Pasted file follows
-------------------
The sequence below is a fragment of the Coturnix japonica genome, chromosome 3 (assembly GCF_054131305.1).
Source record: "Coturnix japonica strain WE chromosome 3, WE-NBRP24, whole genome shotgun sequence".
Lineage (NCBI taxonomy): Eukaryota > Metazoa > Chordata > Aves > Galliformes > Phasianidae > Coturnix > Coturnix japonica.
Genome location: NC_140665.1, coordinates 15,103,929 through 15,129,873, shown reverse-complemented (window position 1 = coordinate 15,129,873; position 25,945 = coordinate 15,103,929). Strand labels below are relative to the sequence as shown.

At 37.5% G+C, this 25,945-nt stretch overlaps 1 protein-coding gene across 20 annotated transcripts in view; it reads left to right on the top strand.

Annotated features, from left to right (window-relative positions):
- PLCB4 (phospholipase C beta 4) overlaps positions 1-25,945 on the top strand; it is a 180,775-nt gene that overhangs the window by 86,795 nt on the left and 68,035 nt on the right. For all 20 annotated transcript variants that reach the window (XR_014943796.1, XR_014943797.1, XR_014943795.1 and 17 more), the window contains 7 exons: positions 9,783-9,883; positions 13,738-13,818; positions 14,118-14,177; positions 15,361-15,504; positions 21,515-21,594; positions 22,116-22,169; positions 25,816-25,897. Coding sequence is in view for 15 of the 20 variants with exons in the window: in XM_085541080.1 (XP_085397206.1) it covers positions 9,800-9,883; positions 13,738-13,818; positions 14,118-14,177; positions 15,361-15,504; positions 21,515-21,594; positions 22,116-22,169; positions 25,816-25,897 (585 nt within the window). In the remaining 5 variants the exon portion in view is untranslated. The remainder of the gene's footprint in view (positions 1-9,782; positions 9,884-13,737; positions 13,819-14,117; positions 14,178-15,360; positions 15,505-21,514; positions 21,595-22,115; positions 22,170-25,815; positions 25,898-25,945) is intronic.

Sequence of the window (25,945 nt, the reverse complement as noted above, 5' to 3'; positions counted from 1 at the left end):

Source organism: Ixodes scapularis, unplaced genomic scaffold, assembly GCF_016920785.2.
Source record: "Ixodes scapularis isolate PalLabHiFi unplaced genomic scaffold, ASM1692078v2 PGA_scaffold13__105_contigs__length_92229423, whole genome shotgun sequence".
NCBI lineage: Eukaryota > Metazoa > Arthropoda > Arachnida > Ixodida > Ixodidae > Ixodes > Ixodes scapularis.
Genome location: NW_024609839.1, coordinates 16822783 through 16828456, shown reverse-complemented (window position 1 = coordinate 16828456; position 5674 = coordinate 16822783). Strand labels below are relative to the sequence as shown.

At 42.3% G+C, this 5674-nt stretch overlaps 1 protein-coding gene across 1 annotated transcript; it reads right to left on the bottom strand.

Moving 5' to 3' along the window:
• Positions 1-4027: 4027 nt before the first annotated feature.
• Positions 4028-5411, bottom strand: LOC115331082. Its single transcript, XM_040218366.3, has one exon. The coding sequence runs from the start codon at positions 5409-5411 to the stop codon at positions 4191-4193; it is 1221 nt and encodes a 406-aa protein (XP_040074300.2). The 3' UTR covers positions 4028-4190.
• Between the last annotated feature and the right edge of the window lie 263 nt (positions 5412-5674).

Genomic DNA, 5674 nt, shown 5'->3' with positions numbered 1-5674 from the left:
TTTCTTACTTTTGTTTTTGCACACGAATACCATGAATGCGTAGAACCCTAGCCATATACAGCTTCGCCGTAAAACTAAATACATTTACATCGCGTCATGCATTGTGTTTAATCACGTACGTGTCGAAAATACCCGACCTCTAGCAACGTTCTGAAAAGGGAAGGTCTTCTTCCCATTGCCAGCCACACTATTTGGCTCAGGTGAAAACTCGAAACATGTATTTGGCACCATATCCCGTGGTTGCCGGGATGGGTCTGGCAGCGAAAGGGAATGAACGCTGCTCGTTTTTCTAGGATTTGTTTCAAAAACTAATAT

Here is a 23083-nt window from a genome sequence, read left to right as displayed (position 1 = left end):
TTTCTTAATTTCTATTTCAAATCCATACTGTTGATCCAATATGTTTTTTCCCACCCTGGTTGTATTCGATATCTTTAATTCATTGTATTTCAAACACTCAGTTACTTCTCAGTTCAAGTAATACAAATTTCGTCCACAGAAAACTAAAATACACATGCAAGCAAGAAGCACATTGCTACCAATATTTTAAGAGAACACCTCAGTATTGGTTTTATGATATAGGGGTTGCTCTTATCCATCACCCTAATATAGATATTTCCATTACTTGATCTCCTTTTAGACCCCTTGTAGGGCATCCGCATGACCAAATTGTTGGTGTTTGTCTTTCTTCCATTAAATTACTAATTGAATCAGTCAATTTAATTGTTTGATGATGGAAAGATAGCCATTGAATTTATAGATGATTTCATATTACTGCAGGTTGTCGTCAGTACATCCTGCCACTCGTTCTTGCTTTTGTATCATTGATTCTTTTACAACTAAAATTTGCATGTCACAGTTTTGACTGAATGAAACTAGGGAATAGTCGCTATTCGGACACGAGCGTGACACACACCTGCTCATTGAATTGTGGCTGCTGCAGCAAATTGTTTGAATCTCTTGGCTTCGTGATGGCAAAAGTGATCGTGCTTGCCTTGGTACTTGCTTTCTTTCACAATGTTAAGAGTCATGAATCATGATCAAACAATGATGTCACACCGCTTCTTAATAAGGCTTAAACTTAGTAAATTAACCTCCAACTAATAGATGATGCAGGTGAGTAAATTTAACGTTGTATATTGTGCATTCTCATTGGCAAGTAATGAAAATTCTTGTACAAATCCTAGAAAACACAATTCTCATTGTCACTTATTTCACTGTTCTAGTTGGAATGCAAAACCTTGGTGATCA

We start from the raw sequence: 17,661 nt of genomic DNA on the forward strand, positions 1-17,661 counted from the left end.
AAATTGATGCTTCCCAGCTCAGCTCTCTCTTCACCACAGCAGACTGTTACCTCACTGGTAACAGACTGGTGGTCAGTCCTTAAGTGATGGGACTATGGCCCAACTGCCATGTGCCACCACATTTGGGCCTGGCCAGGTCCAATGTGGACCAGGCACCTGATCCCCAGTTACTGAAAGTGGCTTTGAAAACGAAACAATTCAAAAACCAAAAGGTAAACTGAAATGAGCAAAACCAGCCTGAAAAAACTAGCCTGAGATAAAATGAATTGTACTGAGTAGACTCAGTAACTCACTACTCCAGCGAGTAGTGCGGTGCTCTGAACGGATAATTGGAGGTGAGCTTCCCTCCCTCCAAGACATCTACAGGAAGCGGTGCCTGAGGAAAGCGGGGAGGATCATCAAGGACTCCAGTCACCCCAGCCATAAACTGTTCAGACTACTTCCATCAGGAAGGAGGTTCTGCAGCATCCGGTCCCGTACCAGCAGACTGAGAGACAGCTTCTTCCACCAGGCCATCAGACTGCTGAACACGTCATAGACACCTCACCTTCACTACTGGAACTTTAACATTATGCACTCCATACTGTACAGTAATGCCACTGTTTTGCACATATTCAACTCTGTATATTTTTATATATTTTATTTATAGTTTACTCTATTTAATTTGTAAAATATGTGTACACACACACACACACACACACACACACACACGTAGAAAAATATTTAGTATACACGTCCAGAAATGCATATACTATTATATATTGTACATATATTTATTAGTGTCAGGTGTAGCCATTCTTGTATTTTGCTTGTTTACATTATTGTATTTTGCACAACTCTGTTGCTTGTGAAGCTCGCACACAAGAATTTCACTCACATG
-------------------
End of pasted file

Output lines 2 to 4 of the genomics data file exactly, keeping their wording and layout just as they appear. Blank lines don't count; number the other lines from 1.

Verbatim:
Source record: "Coturnix japonica strain WE chromosome 3, WE-NBRP24, whole genome shotgun sequence".
Lineage (NCBI taxonomy): Eukaryota > Metazoa > Chordata > Aves > Galliformes > Phasianidae > Coturnix > Coturnix japonica.
Genome location: NC_140665.1, coordinates 15,103,929 through 15,129,873, shown reverse-complemented (window position 1 = coordinate 15,129,873; position 25,945 = coordinate 15,103,929). Strand labels below are relative to the sequence as shown.